Rocket Lab plans to catch a falling rocket this month

Rocket Lab is a fast-growing commercial space company eager to match SpaceX’s roaring success.

Like its rival, Rocket Lab plans to build a reusable rocket system to lower the costs of its space missions that have so far put satellites into orbit for a range of private companies.

But the two companies differ significantly in their approach to missile recovery. While SpaceX has already nailed the landing process for its first-stage Falcon 9 booster, Rocket Lab has fished its own boosters out of the ocean. But now he’s gearing up for his first-ever helicopter attempt to grab a falling Electron booster from the sky.

Rocket Lab will attempt the feat during a commercial rideshare mission currently scheduled no earlier than April 19, with a modified Sikorsky S-92 helicopter attempting to capture the Electron’s 40-foot first stage just minutes after. launching from its facility in New Zealand.

The capture attempt will be about 240 miles off the New Zealand coast. The booster will use parachutes to slow the descent. This allows the helicopter to get close before deploying a specially designed grappling hook to hook the plumb line of the parachute and capture the booster. The helicopter will then transport the captured part to land, after which Rocket Lab will assess its suitability for use in another mission.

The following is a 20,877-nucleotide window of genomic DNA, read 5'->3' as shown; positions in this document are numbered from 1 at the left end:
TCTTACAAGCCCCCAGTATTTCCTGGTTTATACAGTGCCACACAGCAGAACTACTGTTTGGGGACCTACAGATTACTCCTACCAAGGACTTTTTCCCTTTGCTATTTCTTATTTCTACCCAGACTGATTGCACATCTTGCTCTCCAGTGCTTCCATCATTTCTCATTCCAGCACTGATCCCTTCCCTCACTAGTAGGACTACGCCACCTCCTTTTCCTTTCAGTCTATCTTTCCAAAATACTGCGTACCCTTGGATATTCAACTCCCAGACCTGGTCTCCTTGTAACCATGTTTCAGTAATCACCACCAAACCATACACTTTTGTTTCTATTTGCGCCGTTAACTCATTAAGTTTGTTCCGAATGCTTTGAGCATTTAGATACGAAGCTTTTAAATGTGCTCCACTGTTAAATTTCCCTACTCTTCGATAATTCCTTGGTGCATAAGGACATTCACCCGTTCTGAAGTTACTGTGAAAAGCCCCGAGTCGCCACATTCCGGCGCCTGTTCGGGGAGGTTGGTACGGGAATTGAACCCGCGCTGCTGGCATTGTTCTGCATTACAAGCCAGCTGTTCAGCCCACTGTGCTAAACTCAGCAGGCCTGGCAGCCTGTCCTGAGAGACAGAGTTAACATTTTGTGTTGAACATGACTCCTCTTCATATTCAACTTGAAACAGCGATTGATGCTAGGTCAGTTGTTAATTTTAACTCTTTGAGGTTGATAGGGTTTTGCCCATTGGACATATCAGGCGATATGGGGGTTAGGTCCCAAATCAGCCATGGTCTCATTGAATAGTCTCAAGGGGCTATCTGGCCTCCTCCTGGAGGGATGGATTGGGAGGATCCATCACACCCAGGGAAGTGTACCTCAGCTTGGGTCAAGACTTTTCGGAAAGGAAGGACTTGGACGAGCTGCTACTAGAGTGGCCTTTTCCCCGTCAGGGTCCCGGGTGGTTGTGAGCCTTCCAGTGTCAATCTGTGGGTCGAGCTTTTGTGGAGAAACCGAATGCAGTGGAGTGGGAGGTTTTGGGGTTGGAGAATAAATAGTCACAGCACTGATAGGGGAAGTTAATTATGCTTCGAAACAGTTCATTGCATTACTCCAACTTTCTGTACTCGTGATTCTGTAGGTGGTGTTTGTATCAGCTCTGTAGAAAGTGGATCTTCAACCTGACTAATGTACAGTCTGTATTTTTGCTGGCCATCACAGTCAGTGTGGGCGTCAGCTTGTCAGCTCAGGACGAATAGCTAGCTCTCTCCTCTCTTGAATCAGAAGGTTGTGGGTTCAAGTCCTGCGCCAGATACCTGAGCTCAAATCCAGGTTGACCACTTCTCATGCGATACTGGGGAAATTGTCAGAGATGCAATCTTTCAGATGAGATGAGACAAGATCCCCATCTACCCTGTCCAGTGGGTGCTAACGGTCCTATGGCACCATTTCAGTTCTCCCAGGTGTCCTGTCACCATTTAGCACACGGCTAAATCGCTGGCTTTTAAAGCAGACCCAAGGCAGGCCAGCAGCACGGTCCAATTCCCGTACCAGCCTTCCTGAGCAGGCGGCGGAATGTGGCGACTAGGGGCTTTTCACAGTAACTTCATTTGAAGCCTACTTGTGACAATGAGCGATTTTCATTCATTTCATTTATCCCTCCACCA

Two years ago, the company managed to pluck a dummy booster from the sky with a helicopter during a training mission.

A helicopter plucks a dummy booster from the sky during a test run by Rocket Lab in 2020. Rocket Lab

Commenting on the upcoming mission, Peter Beck, founder and CEO of Rocket Lab, said: “We have made many successful helicopter captures using replica stages, conducted extensive parachute testing and successfully salvaged the first stage of Electron from the ocean during our 16th, 20th and 22nd missions. Now it’s time to put everything together for the first time and pluck Electron out of thin air.”

Beck added: “Trying to capture a missile as it falls back to Earth is not an easy feat, we are definitely threading the needle here… We expect to learn a huge amount from the mission as we work towards the ultimate goal of Electron is the first reusable orbital small satellite launch vehicle and offers our customers even more launch availability.”

Rocket Lab is also developing a more powerful two-stage rocket called Neutron, which is suitable not only for satellite deployment, but also for interplanetary missions and even manned spaceflight.

The new rocket will make its first orbital flight in 2024. In this case, however, Rocket Lab plans to land the first stage booster the same way SpaceX does with the Falcon 9, rather than grabbing it from the sky with a helicopter.

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